“Your being here tonight. I think you fear something and you are here to protect me.”
“Margaret, I will protect you all my life.”
“Is that a yes? I am the happiest woman in the world, John, being loved by you. I only have one fear and that is behind me now. I will move on. You will help me through the rough times, I know. By your sleeping in that horrid chair beside me, I feel there is something else happening that I know nothing of. It is a feeling, I have. Everyone is walking on eggs around me. No one has suggested going to the police. That seems strange. It occurred to me that my aunt did not once suggest I do something about that Captain. You know her well enough to know that is not her normal behavior. Talk to me, my husband. Where is your fear?”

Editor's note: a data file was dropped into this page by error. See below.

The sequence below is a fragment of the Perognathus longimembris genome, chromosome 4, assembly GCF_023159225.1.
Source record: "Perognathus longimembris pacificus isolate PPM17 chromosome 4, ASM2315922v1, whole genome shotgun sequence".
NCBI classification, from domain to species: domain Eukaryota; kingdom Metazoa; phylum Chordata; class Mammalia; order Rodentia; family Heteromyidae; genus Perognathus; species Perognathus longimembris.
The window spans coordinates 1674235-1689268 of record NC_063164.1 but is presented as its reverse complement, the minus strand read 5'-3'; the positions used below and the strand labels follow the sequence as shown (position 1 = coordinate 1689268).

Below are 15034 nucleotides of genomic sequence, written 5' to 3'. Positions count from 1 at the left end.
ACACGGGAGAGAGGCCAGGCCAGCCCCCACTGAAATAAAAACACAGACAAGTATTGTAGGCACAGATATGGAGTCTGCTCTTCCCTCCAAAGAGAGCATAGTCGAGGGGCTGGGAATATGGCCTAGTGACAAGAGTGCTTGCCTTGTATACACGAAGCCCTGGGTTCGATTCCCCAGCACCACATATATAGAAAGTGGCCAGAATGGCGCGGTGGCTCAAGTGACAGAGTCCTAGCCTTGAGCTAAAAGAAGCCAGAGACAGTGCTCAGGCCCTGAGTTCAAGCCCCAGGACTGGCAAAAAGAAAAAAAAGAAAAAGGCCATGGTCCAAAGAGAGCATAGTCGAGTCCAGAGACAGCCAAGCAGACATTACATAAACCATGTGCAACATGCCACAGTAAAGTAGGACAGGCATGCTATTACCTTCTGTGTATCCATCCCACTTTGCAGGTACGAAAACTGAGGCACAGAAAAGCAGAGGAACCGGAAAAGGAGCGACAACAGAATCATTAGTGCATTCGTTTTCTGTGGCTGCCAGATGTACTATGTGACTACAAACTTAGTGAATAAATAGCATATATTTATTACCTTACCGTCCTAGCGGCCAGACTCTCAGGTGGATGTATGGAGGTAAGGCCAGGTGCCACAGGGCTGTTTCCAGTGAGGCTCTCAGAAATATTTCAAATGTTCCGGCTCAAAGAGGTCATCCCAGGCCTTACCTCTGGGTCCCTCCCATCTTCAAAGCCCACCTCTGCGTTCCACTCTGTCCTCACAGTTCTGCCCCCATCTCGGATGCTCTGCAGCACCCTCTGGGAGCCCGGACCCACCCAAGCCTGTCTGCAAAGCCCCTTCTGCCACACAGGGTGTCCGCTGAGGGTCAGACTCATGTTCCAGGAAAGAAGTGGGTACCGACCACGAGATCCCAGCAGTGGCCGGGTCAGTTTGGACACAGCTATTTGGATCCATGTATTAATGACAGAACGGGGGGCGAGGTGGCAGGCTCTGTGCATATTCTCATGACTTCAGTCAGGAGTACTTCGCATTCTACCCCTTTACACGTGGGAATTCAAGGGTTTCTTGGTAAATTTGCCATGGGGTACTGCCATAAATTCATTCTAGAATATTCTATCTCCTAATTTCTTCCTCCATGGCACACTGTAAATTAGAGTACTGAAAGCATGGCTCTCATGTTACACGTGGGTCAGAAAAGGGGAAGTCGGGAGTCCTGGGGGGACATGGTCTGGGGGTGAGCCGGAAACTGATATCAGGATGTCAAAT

John moved to her bed and sat beside her. He kissed her tenderly in the night. He held the sides of her face with both his hands and licked her lips. He kissed her eyes closed.
Margaret raised her arms gently to ensconce his face in her own hands. She couldn’t see him, but she ran her fingers through his hair, down his face, across his lips and pulled him back for a deep kiss that she could feel through her body.
John wrapped his arms carefully around and drew her to his chest, holding her there. He could feel her heart hammering as was his. There was no talking, only feeling. He pulled her braided hair lose and raked it with his fingers. Margaret moaned softly.
“Am I hurting you my love?” John whispered into her ear.
“Quite the contrary. Why do I feel your fingers pulling through my hair all the way to my toes?”
“That’s what love is all about, my Margaret.”